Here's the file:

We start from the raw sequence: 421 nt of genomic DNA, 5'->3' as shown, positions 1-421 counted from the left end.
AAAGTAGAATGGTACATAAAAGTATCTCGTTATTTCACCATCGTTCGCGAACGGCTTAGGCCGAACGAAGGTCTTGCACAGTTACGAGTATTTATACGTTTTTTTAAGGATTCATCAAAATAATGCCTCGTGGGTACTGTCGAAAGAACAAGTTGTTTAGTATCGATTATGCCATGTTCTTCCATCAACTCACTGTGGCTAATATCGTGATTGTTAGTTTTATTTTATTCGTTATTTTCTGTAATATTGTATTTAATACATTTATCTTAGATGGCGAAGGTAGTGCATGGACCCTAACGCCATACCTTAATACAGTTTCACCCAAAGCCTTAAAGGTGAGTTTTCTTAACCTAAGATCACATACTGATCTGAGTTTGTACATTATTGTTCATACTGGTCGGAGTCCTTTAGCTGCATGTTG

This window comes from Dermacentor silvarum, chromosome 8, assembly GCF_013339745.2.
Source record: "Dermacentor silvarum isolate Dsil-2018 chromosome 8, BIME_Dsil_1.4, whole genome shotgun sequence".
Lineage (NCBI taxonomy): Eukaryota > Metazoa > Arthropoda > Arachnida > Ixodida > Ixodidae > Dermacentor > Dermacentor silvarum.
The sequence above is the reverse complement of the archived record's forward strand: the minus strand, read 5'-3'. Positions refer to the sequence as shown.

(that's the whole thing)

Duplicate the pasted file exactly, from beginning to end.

We start from the raw sequence: 421 nt of genomic DNA, 5'->3' as shown, positions 1-421 counted from the left end.
AAAGTAGAATGGTACATAAAAGTATCTCGTTATTTCACCATCGTTCGCGAACGGCTTAGGCCGAACGAAGGTCTTGCACAGTTACGAGTATTTATACGTTTTTTTAAGGATTCATCAAAATAATGCCTCGTGGGTACTGTCGAAAGAACAAGTTGTTTAGTATCGATTATGCCATGTTCTTCCATCAACTCACTGTGGCTAATATCGTGATTGTTAGTTTTATTTTATTCGTTATTTTCTGTAATATTGTATTTAATACATTTATCTTAGATGGCGAAGGTAGTGCATGGACCCTAACGCCATACCTTAATACAGTTTCACCCAAAGCCTTAAAGGTGAGTTTTCTTAACCTAAGATCACATACTGATCTGAGTTTGTACATTATTGTTCATACTGGTCGGAGTCCTTTAGCTGCATGTTG

This window comes from Dermacentor silvarum, chromosome 8, assembly GCF_013339745.2.
Source record: "Dermacentor silvarum isolate Dsil-2018 chromosome 8, BIME_Dsil_1.4, whole genome shotgun sequence".
Lineage (NCBI taxonomy): Eukaryota > Metazoa > Arthropoda > Arachnida > Ixodida > Ixodidae > Dermacentor > Dermacentor silvarum.
The sequence above is the reverse complement of the archived record's forward strand: the minus strand, read 5'-3'. Positions refer to the sequence as shown.